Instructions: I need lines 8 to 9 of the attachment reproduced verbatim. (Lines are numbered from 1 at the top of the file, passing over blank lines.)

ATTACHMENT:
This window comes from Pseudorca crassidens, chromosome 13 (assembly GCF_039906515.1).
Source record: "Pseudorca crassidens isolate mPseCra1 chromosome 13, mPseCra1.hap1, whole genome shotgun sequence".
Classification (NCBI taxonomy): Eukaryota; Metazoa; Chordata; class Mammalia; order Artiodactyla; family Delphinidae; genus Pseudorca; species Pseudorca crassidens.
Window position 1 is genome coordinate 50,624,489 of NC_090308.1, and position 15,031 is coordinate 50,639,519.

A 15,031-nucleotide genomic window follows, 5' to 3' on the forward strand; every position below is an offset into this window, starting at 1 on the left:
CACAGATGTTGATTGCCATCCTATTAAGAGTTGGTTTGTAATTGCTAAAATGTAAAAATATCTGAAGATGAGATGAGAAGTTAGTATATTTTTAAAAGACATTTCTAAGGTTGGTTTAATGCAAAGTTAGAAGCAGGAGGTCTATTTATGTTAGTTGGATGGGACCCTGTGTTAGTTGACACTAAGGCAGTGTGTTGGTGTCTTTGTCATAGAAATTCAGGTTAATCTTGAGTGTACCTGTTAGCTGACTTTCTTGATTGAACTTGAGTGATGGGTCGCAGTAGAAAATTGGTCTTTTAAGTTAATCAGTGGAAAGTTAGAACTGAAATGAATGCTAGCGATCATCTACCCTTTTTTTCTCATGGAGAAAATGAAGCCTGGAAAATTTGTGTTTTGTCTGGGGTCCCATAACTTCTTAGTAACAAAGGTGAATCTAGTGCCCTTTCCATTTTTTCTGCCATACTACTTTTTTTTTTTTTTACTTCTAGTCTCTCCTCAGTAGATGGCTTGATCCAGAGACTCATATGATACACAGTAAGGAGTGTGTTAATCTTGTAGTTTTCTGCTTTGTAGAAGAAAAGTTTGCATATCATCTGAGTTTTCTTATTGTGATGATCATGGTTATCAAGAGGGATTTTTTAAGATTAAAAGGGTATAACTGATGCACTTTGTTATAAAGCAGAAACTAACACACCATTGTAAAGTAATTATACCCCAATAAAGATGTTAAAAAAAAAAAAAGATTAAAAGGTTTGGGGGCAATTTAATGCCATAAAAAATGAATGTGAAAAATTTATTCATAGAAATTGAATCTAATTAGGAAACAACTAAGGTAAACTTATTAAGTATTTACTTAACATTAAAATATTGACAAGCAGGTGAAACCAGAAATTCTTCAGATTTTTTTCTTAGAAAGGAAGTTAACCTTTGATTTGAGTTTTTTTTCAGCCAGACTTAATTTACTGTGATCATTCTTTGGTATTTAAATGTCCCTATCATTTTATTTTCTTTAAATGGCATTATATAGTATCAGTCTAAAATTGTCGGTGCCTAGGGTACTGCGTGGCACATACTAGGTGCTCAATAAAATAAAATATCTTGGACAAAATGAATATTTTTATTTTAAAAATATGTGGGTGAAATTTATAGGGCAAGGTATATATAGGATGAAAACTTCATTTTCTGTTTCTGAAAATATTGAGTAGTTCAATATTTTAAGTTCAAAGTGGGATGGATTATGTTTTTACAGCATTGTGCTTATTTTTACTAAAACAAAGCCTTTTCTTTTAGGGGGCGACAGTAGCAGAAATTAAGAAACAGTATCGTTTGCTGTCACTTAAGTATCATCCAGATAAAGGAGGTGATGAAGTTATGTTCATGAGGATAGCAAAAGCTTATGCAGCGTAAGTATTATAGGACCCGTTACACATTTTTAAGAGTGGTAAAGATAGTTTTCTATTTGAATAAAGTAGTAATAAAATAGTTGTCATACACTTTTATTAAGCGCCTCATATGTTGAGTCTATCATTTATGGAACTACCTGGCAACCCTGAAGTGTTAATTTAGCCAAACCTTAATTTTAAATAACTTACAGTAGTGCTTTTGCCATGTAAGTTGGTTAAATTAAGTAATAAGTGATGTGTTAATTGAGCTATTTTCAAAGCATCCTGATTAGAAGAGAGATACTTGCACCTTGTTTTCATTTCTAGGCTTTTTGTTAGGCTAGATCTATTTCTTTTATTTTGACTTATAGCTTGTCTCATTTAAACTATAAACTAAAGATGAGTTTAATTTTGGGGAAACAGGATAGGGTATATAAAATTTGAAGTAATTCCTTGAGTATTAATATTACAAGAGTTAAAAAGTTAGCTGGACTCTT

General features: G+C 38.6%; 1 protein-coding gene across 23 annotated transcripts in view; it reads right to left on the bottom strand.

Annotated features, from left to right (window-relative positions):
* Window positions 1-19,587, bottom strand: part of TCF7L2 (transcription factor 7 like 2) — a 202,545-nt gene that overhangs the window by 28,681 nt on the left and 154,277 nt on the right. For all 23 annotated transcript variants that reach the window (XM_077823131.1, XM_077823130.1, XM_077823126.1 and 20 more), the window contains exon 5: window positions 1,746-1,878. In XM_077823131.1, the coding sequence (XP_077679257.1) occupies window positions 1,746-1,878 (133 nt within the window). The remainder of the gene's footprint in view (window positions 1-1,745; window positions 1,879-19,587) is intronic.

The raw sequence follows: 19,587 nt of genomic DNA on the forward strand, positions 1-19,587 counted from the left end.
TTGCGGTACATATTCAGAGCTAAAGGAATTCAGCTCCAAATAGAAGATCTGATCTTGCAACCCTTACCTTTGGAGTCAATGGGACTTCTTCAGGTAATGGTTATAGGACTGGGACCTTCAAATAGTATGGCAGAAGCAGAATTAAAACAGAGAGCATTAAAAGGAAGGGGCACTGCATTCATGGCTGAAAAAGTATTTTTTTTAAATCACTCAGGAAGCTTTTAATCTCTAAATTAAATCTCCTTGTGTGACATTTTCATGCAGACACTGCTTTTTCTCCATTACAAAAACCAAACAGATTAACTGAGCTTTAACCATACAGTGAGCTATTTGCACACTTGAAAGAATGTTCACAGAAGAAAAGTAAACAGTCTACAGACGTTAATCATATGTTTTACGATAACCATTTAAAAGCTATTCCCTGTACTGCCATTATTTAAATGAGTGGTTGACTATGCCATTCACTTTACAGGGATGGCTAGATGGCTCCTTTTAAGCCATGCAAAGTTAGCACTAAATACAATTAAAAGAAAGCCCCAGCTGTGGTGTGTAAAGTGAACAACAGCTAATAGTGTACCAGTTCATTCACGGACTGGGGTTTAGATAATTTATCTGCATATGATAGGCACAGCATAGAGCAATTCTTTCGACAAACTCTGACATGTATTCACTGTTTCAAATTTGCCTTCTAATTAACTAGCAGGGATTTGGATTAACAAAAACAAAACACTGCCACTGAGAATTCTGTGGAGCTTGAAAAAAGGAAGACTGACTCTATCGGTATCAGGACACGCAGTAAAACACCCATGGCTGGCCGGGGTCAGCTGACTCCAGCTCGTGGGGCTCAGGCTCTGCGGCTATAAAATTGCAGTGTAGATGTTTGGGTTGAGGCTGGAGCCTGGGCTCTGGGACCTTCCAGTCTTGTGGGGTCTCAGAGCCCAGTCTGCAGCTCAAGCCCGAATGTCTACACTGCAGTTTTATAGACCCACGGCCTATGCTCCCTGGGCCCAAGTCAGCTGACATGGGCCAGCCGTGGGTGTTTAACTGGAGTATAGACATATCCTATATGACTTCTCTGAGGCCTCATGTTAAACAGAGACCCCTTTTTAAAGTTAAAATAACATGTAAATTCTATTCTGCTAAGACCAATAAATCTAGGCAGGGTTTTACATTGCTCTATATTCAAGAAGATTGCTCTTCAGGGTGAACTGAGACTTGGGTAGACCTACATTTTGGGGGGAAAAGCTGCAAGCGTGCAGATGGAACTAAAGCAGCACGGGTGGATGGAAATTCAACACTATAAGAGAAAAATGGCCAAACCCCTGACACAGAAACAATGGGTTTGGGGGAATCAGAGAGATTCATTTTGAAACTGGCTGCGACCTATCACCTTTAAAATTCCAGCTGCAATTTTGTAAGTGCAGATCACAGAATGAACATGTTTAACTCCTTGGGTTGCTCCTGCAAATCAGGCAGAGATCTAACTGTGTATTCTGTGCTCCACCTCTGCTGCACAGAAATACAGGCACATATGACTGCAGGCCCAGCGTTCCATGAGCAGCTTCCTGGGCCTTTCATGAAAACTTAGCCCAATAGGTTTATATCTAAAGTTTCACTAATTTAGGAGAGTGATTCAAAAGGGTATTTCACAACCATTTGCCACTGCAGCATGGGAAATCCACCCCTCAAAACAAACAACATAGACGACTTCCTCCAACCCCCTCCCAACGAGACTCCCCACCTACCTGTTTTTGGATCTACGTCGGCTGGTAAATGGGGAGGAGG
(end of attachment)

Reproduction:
Annotated features, from left to right (window-relative positions):
* Window positions 1-19,587, bottom strand: part of TCF7L2 (transcription factor 7 like 2) — a 202,545-nt gene that overhangs the window by 28,681 nt on the left and 154,277 nt on the right. For all 23 annotated transcript variants that reach the window (XM_077823131.1, XM_077823130.1, XM_077823126.1 and 20 more), the window contains exon 5: window positions 1,746-1,878. In XM_077823131.1, the coding sequence (XP_077679257.1) occupies window positions 1,746-1,878 (133 nt within the window). The remainder of the gene's footprint in view (window positions 1-1,745; window positions 1,879-19,587) is intronic.